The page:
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The Bot Fly

Revision #2: Modified by on 20 Apr 2012 2:20 PM in Guide to Fly Control
Bot Fly - Gastrophilus intestinalis; G. nasalis; G.haemorrhoidalis

Bot Fly

Gastrophilus intestinalis; G. nasalis; G.haemorrhoidalis

Most horses in the U.S. are infested with one to three different species of Bot Flies sometime during the year. Bots may damage horses directly and indirectly, the adults resemble a honey bee and may cause some horses to hurt themselves or their handler while trying to flee from the egg laying adult. The larval stage also may cause a variety of digestive tract problems.

Bots mate in the vicinity of horses and lay eggs while in flight by darting in and laying a pale yellow or grayish egg, usually attached to the forelegs (primarily G. intestinalis), but can be found in other areas. Adult females may lay 500-1000 eggs. Incubation is about 5 days, after which they are stimulated to hatch within a few seconds from the warmth and moisture of the horse’s tongue and lips.

An adult Bot Fly laying an egg on a horses’ leg.

An adult Bot Fly laying an
egg on a horses’ leg.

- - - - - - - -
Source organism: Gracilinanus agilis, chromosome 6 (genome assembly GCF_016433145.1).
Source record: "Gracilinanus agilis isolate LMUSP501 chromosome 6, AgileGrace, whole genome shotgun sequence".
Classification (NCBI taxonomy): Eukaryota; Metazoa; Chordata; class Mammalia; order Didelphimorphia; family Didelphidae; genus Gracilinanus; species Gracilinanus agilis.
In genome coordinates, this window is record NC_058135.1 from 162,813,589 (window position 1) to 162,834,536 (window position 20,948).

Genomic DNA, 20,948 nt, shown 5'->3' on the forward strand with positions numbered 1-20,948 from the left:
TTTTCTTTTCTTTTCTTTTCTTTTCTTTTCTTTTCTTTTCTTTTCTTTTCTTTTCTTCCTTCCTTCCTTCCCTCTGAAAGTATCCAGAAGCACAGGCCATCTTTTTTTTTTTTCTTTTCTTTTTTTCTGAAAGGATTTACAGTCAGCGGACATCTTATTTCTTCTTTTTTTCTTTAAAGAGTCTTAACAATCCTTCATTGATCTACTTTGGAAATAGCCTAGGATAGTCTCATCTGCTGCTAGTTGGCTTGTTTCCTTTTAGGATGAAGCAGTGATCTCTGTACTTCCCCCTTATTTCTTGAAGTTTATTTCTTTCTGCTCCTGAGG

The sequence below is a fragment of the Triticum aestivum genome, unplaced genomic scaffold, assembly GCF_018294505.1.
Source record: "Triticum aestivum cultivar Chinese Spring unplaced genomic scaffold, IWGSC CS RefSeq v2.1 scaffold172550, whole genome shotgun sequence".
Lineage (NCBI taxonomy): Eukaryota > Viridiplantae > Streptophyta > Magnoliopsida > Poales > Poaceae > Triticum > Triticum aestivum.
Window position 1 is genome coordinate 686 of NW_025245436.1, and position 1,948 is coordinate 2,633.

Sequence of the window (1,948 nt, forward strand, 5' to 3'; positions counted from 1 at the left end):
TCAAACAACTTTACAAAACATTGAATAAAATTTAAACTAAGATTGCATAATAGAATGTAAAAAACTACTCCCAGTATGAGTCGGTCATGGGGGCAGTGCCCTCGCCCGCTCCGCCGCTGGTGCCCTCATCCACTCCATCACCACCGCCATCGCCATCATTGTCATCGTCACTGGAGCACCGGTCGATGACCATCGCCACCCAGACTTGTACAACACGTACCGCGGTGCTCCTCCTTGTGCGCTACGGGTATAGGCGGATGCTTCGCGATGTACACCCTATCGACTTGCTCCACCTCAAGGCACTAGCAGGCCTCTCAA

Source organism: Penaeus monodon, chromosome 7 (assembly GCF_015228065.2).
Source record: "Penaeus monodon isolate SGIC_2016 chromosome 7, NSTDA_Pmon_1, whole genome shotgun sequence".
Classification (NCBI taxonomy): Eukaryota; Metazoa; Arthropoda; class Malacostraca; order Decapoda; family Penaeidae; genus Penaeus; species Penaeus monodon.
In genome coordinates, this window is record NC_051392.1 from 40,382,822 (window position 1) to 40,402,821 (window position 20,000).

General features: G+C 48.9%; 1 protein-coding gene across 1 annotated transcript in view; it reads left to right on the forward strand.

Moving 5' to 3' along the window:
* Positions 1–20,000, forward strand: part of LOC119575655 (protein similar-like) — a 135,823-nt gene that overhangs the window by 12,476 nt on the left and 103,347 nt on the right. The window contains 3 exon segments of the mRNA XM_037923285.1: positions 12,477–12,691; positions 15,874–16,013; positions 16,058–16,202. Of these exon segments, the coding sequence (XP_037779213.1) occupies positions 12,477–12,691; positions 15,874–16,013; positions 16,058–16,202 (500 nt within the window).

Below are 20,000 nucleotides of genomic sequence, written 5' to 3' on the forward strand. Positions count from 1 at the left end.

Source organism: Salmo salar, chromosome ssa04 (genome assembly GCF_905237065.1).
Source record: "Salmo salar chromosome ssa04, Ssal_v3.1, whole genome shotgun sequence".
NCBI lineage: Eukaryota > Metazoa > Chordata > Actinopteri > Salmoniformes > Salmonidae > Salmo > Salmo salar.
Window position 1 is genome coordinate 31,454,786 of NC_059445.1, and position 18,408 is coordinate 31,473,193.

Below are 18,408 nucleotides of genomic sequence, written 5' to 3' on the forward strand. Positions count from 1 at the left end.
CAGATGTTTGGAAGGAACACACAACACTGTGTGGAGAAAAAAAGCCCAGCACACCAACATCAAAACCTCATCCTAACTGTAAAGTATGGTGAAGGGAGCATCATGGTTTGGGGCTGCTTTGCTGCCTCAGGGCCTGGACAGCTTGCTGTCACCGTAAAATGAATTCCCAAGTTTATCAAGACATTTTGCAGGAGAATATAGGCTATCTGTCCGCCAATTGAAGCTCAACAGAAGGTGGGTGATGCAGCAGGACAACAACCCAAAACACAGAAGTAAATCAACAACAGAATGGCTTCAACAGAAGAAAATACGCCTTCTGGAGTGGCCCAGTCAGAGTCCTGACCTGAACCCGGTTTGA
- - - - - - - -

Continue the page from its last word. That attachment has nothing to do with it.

All species penetrate the soft tissue of the horse’s mouth where they spend approximately 3 weeks, which causes pain and irritation to the horse’s mouth, causing rubbing. They then migrate to the stomach or small intestine where they attach and feed for several months.

Quick Tips: Bot Flies

  • Effective control requires breaking the Bot Fly’s life cycle
  • Bot Fly eggs can be stimulated to hatch by wiping the legs down with a warm (110°) wet cloth. This is effective to remove them from the horse’s coat
  • Bot Fly eggs can also be removed with a comb or brush
  • Insecticidal washes or sprays are available to kill the larvae
  • Products are available for effective Bot Fly control while the Bots are within the horse’s body. Contact your veterinarian for more information
  • Fly Predators have no impact on Bot Flies

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In the digestive tract severe damage can be caused in the form of edema, blockage, ulcers, rupture, etc. When conditions become right, they detach and pass out with the feces. Pupation takes place usually in the top layer of soil under the dung pile. Adults emerge two weeks to two months later and repeat the process.